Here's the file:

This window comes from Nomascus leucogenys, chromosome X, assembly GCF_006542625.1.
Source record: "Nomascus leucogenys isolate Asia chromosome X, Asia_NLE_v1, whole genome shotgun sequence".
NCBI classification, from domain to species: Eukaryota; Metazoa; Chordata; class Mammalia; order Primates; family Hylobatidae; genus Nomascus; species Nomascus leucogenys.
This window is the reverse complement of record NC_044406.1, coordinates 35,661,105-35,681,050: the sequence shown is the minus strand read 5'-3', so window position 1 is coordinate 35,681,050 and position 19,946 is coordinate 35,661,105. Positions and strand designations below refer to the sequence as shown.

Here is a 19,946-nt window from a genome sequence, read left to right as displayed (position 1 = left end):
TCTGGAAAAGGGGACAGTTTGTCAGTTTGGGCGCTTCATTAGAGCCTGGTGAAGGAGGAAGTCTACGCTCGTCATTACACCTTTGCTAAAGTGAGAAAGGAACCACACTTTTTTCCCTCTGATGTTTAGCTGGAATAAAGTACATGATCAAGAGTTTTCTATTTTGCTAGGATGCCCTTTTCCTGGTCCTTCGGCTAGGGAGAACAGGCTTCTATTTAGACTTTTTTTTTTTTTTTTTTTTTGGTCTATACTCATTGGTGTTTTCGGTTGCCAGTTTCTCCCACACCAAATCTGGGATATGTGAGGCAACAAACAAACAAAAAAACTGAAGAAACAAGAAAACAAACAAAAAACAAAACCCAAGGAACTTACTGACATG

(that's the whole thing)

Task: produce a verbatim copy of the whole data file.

This window comes from Nomascus leucogenys, chromosome X, assembly GCF_006542625.1.
Source record: "Nomascus leucogenys isolate Asia chromosome X, Asia_NLE_v1, whole genome shotgun sequence".
NCBI classification, from domain to species: Eukaryota; Metazoa; Chordata; class Mammalia; order Primates; family Hylobatidae; genus Nomascus; species Nomascus leucogenys.
This window is the reverse complement of record NC_044406.1, coordinates 35,661,105-35,681,050: the sequence shown is the minus strand read 5'-3', so window position 1 is coordinate 35,681,050 and position 19,946 is coordinate 35,661,105. Positions and strand designations below refer to the sequence as shown.

Here is a 19,946-nt window from a genome sequence, read left to right as displayed (position 1 = left end):
TCTGGAAAAGGGGACAGTTTGTCAGTTTGGGCGCTTCATTAGAGCCTGGTGAAGGAGGAAGTCTACGCTCGTCATTACACCTTTGCTAAAGTGAGAAAGGAACCACACTTTTTTCCCTCTGATGTTTAGCTGGAATAAAGTACATGATCAAGAGTTTTCTATTTTGCTAGGATGCCCTTTTCCTGGTCCTTCGGCTAGGGAGAACAGGCTTCTATTTAGACTTTTTTTTTTTTTTTTTTTTTGGTCTATACTCATTGGTGTTTTCGGTTGCCAGTTTCTCCCACACCAAATCTGGGATATGTGAGGCAACAAACAAACAAAAAAACTGAAGAAACAAGAAAACAAACAAAAAACAAAACCCAAGGAACTTACTGACATG